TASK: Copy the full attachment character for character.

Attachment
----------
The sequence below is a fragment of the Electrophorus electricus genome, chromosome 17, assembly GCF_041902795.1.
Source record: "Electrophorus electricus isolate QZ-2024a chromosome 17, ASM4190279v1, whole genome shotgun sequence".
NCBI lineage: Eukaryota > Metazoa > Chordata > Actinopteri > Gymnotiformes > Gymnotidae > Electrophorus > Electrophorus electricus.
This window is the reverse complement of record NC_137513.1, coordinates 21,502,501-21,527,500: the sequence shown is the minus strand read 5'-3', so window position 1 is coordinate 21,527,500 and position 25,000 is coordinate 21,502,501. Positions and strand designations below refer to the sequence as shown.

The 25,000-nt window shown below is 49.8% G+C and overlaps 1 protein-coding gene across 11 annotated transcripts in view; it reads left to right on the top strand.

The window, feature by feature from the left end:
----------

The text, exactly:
The sequence below is a fragment of the Electrophorus electricus genome, chromosome 17, assembly GCF_041902795.1.
Source record: "Electrophorus electricus isolate QZ-2024a chromosome 17, ASM4190279v1, whole genome shotgun sequence".
NCBI lineage: Eukaryota > Metazoa > Chordata > Actinopteri > Gymnotiformes > Gymnotidae > Electrophorus > Electrophorus electricus.
This window is the reverse complement of record NC_137513.1, coordinates 21,502,501-21,527,500: the sequence shown is the minus strand read 5'-3', so window position 1 is coordinate 21,527,500 and position 25,000 is coordinate 21,502,501. Positions and strand designations below refer to the sequence as shown.

The 25,000-nt window shown below is 49.8% G+C and overlaps 1 protein-coding gene across 11 annotated transcripts in view; it reads left to right on the top strand.

The window, feature by feature from the left end: